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The Easiest Custom Die-cast Model, What Could go Wrong?? More than Meets the Eye...

Updated: Feb 28, 2023

Avensa operated a sole 737-300 between 1990 and 1996 registered YV-99C. I originally made a custom model of this aircraft using a GeminiJets U.S. Airways donor and decals from V1 Decals. As you can imagine, the project took a lot of work as the donor had to be paint stripped and repainted before applying the decals. And as expected, it does look very homemade.


scale model of an Avensa Boeing 737-300 registered YV-99C in 1:400 scale.
Avensa 737-300 YV-99C custom using a GeminiJets US Airways donor.

scale model of an Avensa Boeing 737-300 registered YV-99C in 1:400 scale.
Avensa 737-300 YV-99C custom using a GeminiJets US Airways donor.

When JC Wings released their blank 737-300s I decided to do another custom of YV-99C to take advantage of the blank model, especially since the Avensa billboard livery has a completely white fuselage.


A boeing 737-300 in 1:400 scale with no airline livery. Blank.
JC Wings Blank 737-300 in 1:400 scale.

I can do decals at home, but to reduce the workload, I decided to order them from V1 Decals, which I already had experience working with, and were readily available on their site.


Pretty easy, right? a blank donor, a simple livery, pre-made decals, and no painting required. What could go wrong? In fact, it looked so easy that I decided to do 5 at once (that's the minimum number of decals you need to order from V1 decals for free shipping ;))


Since the project was so simple, I decided to add a little bit of complexity to it in order to achieve better results. The engines on this airplane had a very light shade of grey on them. I have seen many customs of this aircraft in which the engines are simply left white. In my first custom of this model, I painted them grey, but much darker than the actual aircraft (you can see this in the two pictures above). I decided to take it upon myself and give these engines the slightly darker tone they needed to replicate the real YV-99C more accurately.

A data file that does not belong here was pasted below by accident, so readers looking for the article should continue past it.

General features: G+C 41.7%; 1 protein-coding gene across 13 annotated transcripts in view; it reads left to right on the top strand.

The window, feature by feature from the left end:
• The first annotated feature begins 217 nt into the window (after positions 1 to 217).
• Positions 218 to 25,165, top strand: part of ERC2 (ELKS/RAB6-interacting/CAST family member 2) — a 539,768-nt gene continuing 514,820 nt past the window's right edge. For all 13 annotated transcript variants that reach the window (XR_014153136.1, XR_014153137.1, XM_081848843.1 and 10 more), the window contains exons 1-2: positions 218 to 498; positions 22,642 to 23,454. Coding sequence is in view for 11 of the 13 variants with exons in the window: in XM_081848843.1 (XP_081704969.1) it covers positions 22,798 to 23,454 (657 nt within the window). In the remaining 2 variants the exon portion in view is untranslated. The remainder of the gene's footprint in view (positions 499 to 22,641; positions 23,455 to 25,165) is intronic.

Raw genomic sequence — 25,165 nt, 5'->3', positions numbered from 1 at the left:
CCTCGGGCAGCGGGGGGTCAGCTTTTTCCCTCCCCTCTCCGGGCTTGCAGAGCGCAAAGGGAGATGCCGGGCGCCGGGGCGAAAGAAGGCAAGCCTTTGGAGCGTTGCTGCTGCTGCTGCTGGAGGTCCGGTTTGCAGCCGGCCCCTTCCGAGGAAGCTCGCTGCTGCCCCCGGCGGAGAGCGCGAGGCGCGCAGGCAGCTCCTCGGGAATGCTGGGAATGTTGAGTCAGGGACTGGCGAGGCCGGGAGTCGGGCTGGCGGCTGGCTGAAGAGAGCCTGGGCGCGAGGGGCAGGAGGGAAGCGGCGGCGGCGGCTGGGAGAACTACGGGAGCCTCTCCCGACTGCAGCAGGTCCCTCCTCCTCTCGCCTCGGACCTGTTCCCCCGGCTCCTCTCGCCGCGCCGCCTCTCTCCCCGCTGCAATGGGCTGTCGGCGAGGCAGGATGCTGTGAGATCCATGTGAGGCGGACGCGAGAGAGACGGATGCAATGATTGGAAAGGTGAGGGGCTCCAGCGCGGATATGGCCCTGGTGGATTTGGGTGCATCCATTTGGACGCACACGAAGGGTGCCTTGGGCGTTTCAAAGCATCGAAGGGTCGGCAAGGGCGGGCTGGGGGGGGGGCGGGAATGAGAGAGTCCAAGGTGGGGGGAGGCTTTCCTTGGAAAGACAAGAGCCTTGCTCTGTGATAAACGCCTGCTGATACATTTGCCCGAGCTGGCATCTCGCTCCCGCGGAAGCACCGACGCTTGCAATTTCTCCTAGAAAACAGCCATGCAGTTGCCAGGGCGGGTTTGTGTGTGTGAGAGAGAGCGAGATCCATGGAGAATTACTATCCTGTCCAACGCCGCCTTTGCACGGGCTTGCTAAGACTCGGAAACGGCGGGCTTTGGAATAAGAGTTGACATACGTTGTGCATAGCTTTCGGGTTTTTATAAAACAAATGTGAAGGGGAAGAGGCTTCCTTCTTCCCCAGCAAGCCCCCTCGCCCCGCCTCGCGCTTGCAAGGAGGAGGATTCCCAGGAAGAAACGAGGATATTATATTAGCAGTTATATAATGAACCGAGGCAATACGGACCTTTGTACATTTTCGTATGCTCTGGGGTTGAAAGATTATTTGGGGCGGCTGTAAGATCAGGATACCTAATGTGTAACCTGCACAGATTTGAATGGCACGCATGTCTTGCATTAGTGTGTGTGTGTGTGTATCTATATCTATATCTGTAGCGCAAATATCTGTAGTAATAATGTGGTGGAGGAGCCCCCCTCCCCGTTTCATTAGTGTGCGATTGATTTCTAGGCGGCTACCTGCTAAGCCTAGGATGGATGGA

So I removed all 10 engines, started to mix up grey and white enamels until I found a shade that I was happy with, and started to airbrush. After they dried for a couple of days I re-did the chrome engine lips and clear-coated them.


Painted scale model engines of 737 aircraft drying.


Then the decal application process went well, or so I thought, up to the fifth one. After doing four of these, and being in a bit of a rush to get them done and scratch them off of the project list, I ended up breaking the starboard billboard titles decal of the fifth and last one. So that one was written off and sent back to the donor's drawer.


Last minute I also decided that it was too boring to do 4 of the same aircraft, so decided to apply homemade decals of the late 1990s Avensa tail logo to two of them (V1 Decals only has the early 1990s Avensa logo variant of the livery).



Below: YV-99C wearing the early 1990s Avensa tail logo, with an outline and only showing the map of South America. This is the logo included in the V1 Decals artwork.


Below: The only publicly available photo of YV-99C wearing the late 1990s Avensa tail logo, without the outline and showing the map of South, Central, and part of North America. This photo was taken on July 1995, close to the end of its service life with Avensa.


Finally, everything seemed to be done, and I took two of them for a photoshoot. It was not until I had posted the pictures online that I realized that I applied the engine decals backward to one of them. I hope that I got the other two right, they are back home and I am currently on a different continent. We shall see when I get back.


Below: The example with the engine decals backward, and the early 1990s tail logo that comes with the V1 Decals set.

Below: The example with the correctly applied engine decals and the homemade late 1990s tail logo.


So there you have it, one out of 5 didn't make it because I mishandled the decals, then I incorrectly applied the engine decals backward to - hopefully - one of them. And I forgot to mention that I had to reprint the homemade late 1990s tail logo in order to get it right.


It goes to show you that to accurately represent a livery, even a simple one, a lot of work goes into it. When you start experimenting with this kind of stuff you also very quickly start to understand why so many models come out of the factories in China with so many errors, I am actually surprised we don't see more.


Stay tuned for more updates on this and other projects through YankeeVictor400's social media outlets!



Jorge A. Zajia



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